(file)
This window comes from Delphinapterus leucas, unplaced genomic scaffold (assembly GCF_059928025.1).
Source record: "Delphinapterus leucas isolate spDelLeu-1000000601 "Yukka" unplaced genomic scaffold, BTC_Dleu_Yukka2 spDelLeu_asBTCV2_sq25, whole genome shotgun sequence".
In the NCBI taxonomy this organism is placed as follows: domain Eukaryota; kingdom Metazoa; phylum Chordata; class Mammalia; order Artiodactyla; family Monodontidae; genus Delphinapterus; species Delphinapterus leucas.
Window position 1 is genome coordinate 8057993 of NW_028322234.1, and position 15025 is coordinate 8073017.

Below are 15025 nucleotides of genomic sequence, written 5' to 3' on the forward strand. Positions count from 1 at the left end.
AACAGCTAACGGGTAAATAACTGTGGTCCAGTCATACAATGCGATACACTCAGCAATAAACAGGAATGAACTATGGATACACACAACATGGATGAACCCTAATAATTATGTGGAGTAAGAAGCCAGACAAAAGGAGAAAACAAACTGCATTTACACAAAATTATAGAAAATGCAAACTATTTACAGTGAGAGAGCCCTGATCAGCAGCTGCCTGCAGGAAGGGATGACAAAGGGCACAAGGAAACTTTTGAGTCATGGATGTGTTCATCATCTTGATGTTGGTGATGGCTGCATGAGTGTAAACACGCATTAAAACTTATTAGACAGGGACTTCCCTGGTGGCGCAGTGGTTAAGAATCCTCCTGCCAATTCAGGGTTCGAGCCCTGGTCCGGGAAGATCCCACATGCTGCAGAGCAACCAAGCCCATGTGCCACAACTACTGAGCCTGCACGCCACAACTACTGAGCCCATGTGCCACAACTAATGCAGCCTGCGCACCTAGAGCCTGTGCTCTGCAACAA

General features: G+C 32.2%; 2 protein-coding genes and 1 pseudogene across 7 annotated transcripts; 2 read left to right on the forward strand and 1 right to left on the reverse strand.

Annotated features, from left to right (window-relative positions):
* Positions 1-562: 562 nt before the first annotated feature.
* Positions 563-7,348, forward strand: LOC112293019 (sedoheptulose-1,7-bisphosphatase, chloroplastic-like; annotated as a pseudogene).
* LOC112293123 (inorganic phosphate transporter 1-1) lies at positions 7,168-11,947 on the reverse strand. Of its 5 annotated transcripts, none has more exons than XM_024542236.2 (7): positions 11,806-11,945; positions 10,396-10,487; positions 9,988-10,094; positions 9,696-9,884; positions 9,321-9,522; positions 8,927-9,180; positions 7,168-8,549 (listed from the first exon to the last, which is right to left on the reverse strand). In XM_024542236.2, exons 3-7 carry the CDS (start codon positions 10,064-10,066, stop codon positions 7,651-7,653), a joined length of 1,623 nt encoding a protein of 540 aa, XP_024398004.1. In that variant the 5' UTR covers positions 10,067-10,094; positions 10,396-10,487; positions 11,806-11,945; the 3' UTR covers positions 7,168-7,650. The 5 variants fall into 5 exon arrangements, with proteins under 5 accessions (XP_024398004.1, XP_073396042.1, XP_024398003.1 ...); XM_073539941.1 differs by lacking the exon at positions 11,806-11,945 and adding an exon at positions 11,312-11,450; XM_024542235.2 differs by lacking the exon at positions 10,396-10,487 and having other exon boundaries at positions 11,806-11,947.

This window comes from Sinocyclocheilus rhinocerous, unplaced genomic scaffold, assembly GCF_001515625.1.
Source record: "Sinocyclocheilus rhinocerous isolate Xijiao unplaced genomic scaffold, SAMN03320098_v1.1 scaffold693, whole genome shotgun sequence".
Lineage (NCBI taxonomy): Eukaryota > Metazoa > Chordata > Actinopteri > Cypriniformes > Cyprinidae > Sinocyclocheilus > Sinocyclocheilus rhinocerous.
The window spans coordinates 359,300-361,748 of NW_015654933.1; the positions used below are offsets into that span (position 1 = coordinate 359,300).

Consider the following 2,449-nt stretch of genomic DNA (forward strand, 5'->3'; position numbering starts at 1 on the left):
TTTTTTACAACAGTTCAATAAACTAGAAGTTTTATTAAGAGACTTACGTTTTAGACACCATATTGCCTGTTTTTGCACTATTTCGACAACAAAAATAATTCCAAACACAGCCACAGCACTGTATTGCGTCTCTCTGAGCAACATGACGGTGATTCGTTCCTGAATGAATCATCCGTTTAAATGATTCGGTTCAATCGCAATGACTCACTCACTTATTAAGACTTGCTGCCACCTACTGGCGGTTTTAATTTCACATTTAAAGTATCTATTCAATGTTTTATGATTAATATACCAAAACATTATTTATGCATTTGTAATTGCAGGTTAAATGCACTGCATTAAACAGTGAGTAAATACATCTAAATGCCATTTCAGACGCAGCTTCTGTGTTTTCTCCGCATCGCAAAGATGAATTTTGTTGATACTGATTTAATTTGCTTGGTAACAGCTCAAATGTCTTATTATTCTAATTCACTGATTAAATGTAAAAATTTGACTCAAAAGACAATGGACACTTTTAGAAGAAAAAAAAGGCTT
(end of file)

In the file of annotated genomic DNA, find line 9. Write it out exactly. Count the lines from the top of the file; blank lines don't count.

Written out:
* Positions 1-562: 562 nt before the first annotated feature.